T-Mobile Won’t Release Brooklyn Rapist’s Contact Information — UPDATE

UPDATE, 2:40p.m.: Anti-street harassment group Hollaback! has announced that T-Mobile responded to the Change.org petition and provided the requested phone numbers to the NYPD. Thank you, T-Mobile, for doing the right thing. [Hollaback!]


T-Mobile has the ability to provide police with the phone number for a rapist who sexually assaulted a 22-year-old woman inside a car in Brooklyn. But despite a police subpoena, T-Mobile has refused to hand over the phone number — which could possibly get this rapist off the streets — by claiming it would violate the “privacy” of their customers.

In the meantime, the rapist(s) (possibly looking like this or like this or like this) is still at large. An investigator for the NYPD told the Brooklyn Paper that two or three individuals may be involved. According to Change.org, where a petition started by Emily May of the anti-street harassment organization Hollaback! seeks to put pressure on T-Mobile, this ordeal began in July. A 22-year-old woman woke up inside a car with two men on top of her, not knowing how she got there. She had bruises on her body and a broken zipper; she screamed and the men let her out of the car, but took her phone.

Bizarrely, sometime thereafter, the woman’s partner received a call from a blocked phone number. The person calling apparently identified himself as the perpetrator, offering a vague apology for committing the sexual assault.

The victim went to the police about the sexual assault and the phone call and the NYPD subpoenaed T-Mobile. But T-Mobile has refused to provide the blocked number to investigators. The company said doing so would violate the “privacy” of the rapist(s).

Meanwhile, six sexual assaults have occurred in the same area of Brooklyn from that July incident until now — one woman was raped and the others fought off the attacker and escaped, according to The New York Daily News. (To those of you unfamiliar with safety in New York City, six sexual assaults in the same neighborhood in that short period of time is a lot.) In total, the Brooklyn Paper claims there has been nearly a dozen attacks of a similar nature. The NYPD assumes all or most of them are connected. Therefore, there is a very real connection between T-Mobile’s refusal to hand over the contact information of the perpetrator (i.e. impeding an investigation) and the fact that more women in Brooklyn were attacked.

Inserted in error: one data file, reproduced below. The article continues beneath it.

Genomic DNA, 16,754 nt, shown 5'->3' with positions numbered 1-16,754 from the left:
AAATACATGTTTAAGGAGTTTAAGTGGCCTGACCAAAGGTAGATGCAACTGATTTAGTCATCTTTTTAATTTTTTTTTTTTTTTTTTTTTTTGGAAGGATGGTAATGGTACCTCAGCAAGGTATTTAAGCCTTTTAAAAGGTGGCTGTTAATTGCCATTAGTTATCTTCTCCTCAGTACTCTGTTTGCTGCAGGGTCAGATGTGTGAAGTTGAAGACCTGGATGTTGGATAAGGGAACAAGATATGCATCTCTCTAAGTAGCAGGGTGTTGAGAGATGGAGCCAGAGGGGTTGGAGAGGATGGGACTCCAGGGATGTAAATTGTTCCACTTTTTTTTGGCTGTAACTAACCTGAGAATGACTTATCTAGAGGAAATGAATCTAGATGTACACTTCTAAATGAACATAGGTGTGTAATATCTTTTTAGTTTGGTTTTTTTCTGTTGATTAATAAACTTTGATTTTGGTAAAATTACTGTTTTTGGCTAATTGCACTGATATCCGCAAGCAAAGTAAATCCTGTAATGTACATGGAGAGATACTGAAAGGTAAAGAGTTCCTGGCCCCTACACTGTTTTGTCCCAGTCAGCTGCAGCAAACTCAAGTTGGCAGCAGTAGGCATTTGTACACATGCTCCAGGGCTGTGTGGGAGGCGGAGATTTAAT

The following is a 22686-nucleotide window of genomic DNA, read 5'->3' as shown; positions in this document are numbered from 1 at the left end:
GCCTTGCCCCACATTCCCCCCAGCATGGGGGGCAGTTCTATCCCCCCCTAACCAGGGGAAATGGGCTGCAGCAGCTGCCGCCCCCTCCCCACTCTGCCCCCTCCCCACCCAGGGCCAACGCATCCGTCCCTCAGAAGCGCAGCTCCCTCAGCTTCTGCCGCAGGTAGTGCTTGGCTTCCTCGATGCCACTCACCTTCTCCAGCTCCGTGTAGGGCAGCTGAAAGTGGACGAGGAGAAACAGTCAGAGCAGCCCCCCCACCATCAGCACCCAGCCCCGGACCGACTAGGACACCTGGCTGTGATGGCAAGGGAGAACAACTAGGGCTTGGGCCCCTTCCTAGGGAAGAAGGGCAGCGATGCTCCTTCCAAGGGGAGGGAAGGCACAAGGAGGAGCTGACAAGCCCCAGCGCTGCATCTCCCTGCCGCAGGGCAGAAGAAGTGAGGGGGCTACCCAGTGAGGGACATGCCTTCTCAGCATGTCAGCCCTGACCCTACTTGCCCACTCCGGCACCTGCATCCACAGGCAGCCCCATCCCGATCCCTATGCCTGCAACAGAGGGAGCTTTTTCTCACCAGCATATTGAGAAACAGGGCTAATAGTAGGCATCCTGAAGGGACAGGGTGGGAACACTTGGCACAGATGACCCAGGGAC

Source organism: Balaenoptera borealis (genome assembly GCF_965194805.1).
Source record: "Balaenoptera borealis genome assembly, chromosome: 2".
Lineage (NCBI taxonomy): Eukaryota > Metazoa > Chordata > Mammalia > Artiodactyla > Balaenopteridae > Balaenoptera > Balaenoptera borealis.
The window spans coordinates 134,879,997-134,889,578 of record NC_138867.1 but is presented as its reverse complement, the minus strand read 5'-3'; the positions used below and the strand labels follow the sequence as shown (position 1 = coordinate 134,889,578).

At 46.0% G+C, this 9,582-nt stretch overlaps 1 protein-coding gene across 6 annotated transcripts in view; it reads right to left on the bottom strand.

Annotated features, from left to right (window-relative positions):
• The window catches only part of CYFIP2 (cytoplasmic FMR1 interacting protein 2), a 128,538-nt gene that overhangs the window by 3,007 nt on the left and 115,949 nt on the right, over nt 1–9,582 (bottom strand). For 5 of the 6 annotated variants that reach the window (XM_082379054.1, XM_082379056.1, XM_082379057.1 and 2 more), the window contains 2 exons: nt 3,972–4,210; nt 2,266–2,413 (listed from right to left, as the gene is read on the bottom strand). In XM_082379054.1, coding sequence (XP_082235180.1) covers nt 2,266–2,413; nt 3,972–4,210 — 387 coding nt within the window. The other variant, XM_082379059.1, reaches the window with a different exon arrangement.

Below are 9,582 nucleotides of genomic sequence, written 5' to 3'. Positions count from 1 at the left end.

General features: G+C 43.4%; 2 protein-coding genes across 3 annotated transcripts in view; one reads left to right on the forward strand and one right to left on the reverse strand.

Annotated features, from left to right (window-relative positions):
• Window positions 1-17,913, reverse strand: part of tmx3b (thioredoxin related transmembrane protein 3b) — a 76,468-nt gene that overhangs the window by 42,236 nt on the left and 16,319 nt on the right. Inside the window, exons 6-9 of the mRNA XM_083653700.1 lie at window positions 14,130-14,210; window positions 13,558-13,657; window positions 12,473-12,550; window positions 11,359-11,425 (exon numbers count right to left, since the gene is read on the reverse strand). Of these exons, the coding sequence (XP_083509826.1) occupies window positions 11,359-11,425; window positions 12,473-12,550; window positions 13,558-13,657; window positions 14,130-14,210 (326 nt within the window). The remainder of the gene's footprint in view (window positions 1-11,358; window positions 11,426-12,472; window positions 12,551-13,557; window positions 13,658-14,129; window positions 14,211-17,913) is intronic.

One wonders whether if the situation were different — a terrorist planning to blow up an airplane, as opposed to a rapist — that T-Mobile would behave differently. While I have respect for the spirit of “privacy,” I personally believe in practice this insistence on respect for “privacy” for a rapist is doing more harm than good. Assisting in the investigation and possible capture of a rapist would be the way to act with integrity in the situation.

Readers can sign the Change.org petition here or contact T-Mobile directly themselves. Please let us know if you hear any response from T-Mobile on this issue.

[NY Daily News]
[Gothamist: Brooklyn Rapist Strikes Again]
[Gothamist: Cops Release Third Sketch Of Brooklyn Rapist]
[Brooklyn Paper]

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